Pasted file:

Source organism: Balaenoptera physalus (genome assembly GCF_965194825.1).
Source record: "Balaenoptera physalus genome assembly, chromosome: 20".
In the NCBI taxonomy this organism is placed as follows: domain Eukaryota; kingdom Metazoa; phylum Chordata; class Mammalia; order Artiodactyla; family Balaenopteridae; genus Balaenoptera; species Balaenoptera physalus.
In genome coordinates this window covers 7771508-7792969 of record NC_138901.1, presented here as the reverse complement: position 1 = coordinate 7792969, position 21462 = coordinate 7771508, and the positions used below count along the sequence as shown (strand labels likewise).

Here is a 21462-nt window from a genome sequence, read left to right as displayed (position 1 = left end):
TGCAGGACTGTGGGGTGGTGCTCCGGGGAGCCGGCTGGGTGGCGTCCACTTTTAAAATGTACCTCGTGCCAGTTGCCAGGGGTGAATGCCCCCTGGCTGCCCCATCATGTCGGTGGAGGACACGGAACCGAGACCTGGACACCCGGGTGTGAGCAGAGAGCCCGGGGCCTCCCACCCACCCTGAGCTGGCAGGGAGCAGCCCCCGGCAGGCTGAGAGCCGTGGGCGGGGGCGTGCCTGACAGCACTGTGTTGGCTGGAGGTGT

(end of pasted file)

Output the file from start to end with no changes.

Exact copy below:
Source organism: Balaenoptera physalus (genome assembly GCF_965194825.1).
Source record: "Balaenoptera physalus genome assembly, chromosome: 20".
In the NCBI taxonomy this organism is placed as follows: domain Eukaryota; kingdom Metazoa; phylum Chordata; class Mammalia; order Artiodactyla; family Balaenopteridae; genus Balaenoptera; species Balaenoptera physalus.
In genome coordinates this window covers 7771508-7792969 of record NC_138901.1, presented here as the reverse complement: position 1 = coordinate 7792969, position 21462 = coordinate 7771508, and the positions used below count along the sequence as shown (strand labels likewise).

Here is a 21462-nt window from a genome sequence, read left to right as displayed (position 1 = left end):
TGCAGGACTGTGGGGTGGTGCTCCGGGGAGCCGGCTGGGTGGCGTCCACTTTTAAAATGTACCTCGTGCCAGTTGCCAGGGGTGAATGCCCCCTGGCTGCCCCATCATGTCGGTGGAGGACACGGAACCGAGACCTGGACACCCGGGTGTGAGCAGAGAGCCCGGGGCCTCCCACCCACCCTGAGCTGGCAGGGAGCAGCCCCCGGCAGGCTGAGAGCCGTGGGCGGGGGCGTGCCTGACAGCACTGTGTTGGCTGGAGGTGT